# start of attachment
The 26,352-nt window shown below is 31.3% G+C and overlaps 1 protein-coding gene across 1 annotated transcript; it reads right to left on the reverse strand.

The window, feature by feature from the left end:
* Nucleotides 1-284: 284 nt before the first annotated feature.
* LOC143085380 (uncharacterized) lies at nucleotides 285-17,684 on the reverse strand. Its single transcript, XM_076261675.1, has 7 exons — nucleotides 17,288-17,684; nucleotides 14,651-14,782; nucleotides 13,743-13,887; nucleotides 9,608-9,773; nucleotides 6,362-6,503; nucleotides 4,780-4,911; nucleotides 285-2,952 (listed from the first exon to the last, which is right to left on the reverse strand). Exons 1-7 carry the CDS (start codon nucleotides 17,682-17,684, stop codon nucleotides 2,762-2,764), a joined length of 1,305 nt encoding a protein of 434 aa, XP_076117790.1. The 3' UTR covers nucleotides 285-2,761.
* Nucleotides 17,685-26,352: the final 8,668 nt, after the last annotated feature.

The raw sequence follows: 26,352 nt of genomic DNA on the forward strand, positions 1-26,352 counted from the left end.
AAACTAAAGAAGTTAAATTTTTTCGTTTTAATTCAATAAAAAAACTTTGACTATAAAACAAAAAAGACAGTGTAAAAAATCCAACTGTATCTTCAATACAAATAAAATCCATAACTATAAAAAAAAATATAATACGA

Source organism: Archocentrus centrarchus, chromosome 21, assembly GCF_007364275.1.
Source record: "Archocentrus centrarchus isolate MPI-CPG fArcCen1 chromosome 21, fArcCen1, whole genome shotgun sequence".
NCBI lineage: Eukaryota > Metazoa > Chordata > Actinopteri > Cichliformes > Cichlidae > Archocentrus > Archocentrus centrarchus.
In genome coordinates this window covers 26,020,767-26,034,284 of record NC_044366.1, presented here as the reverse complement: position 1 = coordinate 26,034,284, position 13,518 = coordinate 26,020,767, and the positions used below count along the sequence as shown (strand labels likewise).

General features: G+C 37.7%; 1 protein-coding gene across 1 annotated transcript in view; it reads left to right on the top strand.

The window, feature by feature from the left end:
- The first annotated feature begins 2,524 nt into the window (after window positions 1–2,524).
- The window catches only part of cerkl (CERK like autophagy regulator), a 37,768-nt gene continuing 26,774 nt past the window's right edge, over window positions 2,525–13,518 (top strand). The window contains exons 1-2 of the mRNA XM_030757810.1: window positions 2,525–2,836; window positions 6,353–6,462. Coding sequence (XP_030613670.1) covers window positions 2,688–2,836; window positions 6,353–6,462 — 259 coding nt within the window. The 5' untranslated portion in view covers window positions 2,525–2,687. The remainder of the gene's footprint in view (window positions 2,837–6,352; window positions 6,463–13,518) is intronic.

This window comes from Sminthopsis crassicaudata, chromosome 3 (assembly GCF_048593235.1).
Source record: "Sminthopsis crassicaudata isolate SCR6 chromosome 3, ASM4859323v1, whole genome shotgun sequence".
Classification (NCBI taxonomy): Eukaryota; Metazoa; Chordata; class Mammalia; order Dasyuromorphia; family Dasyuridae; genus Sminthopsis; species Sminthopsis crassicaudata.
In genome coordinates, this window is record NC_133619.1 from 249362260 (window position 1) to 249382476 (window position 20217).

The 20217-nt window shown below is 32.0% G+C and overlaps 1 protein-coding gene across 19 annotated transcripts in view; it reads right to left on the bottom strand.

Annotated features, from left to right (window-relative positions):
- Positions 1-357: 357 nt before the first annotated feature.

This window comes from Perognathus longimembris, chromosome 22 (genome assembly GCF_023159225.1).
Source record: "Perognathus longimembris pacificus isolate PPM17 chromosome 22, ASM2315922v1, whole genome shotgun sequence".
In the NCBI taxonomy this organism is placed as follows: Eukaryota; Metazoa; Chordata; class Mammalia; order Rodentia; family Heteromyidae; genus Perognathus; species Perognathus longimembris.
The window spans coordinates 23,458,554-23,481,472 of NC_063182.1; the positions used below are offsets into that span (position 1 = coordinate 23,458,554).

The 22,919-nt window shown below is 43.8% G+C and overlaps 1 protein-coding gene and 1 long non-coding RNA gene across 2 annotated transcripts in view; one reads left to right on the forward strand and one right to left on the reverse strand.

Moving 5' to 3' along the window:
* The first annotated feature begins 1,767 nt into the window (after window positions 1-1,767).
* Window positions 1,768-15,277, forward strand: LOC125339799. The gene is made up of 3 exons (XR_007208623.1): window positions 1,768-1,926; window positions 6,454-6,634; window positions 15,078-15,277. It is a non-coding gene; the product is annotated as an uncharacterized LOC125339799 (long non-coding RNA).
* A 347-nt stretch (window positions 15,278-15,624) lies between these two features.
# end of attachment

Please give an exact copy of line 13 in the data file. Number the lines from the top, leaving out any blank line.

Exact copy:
The window, feature by feature from the left end: